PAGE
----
First there is the indirect evidence linking the risk of comorbidities to the age of onset of recurrent seizures. For example, studying adults with chronic epilepsy, many neuropsychological studies have shown that an earlier age of onset of recurrent seizures is associated with poorer cognitive function than later onset but still chronic epilepsy (Dikmen et al., 1975, 1977; Dodrill & Matthews, 1992, Lennox, 1960; Hermann et al., 2002; Kaaden & Helmstaedter, 2009). This same relationship has been reported in some but not all neuropsychological studies of younger patients with complex partial and other types of seizures (O'Leary et al., 1981; Schoenfeld et al., 1999; Cormack et al., 2997). Complimenting these cognitive studies are neuroimaging investigations of brain structure. This is a much more limited literature but an adverse impact of childhood compared to adulthood onset of epilepsy has been shown in reductions in whole brain volume among patients with a history of complicated febrile convulsions (Theodore et al., 2003), altered volumes of the corpus callosum, whole brain white and/or gray matter tissue, and specific disrupted patterns of white matter connectivity in individuals with childhood compared to adult onset chronic partial epilepsy (e.g., Hermann et al., 2002, 2003; Kaaden et al., 2011; Riley et al., 2010; Weber et al., 2007).
Second is the compelling evidence that childhood onset epilepsy impacts life course. An important indication of the public health significance of childhood epilepsy is its association with adverse outcomes in later youth and adulthood. This impact is reflected in an international literature published during the past 30 years with studies emanating from the UK, Canada, Finland, Japan, Australia and the Netherlands. Collectively, these reports include both uncontrolled (Lindsay et al., 1979a,b,c; Wakamoto et al., 2000; Camfield et al., 1993; Harrison & Taylor, 1976; Micallef et al., 2010;) and controlled community and population-based investigations (Jalava et al., 1997a,b; Kokkonen et al., 1997; Wirrell et al., 1997; Sillanpaa et al., 1998; Shackleton et al., 2003; Koponen et al., 2007; Geerts et al., 2011) as well as long term (adult) follow-up of national birth cohorts (Cooper, 1965; Ross et al., 1980; Britten et al., 1986; Ross & Peckham, 1983; Chin et al., 2011). Several aspects of this literature are important: 1) Groups of children with epilepsy have been followed prospectively for up to 30+ years in controlled investigations (e.g., Sillanpaa et al., 1998; Shackleton et al., 2003). 2) Problems in a diversity of major life outcomes have been reported including rates of marriage, employment, income, psychiatric status, independent living status, and other critical aspects of quality of life. 3) While it would not be surprising that children with severe and complicated epilepsies would exhibit poor lifespan psychosocial outcomes (Lindsay, 1979a,b,c), most but not all (e.g., Wakamoto et al., 2000) investigations report adverse lifespan outcomes in persons with intact intelligence, so-called benign epilepsies, and even persons with remitted childhood epilepsy who are no longer treated with antiepilepsy medications (Camfield et al., 1993; Wirrell et al., 1997; Sillanpaa et al., 1998; Jalava, 1997a,b). 4) The causes underlying these adult outcomes and the factors associated with favorable versus unfavorable outcomes remain to be fully clarified. These poor lifespan outcomes are variably associated with clinical epilepsy features (e.g., seizure control). 5) While rarely considered as predictor variables, adverse lifespan outcomes have been found to be associated with histories of neurobehavioral comorbidities including early learning/cognitive and psychiatric problems (Lindsay, 1979c; Camfield et al., 1993; Kokkonen et al., 1997; Koponen et al., 2007) including what is now called ADHD (Lindsay et al., 1979c).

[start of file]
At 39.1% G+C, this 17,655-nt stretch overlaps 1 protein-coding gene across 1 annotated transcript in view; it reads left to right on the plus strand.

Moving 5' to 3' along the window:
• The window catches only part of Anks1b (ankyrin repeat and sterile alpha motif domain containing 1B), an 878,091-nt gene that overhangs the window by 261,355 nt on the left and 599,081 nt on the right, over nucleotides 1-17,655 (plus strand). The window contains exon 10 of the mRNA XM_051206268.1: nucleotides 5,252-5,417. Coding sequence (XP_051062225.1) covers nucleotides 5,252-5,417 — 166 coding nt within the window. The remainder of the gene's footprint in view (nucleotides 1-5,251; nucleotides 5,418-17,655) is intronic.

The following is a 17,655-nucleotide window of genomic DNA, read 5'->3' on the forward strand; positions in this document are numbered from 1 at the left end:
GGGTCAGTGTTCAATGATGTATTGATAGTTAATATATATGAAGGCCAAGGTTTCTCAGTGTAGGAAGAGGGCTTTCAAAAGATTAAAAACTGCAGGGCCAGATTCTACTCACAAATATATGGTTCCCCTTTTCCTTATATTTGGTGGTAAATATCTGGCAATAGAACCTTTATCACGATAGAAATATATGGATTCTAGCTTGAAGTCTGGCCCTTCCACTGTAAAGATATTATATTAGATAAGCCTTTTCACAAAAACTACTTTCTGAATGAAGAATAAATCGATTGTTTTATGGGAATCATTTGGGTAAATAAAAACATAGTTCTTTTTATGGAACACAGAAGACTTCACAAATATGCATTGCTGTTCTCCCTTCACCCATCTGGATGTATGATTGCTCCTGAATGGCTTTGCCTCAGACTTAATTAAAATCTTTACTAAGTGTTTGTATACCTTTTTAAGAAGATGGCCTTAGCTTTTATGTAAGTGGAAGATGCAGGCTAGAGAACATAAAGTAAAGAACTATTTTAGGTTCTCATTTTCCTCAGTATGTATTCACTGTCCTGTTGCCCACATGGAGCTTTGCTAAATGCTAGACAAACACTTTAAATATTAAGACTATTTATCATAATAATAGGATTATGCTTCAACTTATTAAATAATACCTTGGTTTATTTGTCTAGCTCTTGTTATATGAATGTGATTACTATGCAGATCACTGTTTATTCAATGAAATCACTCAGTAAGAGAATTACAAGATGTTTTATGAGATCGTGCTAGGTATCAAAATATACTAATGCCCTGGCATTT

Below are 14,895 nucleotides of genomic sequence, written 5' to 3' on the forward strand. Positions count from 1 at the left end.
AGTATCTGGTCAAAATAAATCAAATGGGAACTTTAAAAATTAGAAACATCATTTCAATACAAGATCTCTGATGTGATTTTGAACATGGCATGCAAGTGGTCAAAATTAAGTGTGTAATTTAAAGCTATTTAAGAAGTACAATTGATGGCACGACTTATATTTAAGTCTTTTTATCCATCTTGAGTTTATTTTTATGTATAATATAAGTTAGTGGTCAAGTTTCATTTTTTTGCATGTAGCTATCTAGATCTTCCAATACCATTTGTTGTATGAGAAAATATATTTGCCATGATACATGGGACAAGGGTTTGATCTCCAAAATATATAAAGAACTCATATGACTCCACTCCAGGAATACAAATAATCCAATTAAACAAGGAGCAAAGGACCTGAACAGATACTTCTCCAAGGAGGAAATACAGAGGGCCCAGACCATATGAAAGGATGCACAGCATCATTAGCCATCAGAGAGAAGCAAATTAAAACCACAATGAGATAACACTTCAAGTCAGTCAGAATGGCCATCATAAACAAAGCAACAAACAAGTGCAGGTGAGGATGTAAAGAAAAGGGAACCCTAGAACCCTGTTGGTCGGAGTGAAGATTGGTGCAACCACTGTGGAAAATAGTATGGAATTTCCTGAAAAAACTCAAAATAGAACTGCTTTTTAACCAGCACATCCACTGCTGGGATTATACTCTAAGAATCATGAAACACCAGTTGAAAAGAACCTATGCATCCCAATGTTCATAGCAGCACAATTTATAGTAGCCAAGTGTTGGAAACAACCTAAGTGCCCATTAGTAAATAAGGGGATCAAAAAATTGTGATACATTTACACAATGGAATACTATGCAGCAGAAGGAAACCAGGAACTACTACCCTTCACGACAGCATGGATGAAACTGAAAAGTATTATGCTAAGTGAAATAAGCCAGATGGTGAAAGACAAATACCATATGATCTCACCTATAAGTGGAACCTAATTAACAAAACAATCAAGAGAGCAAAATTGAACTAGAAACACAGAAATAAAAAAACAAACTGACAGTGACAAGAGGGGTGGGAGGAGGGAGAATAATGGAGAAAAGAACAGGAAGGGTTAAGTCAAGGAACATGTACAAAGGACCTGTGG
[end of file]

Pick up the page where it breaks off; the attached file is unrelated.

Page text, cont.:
Third, an important set of background data involves the direct examination of comorbidities among children with established epilepsy (Lassonde et al., 2000; Gleissner et al., 2002; McAllister & Schaffer, 2007). This literature benefits from both population-based and careful tertiary care investigations.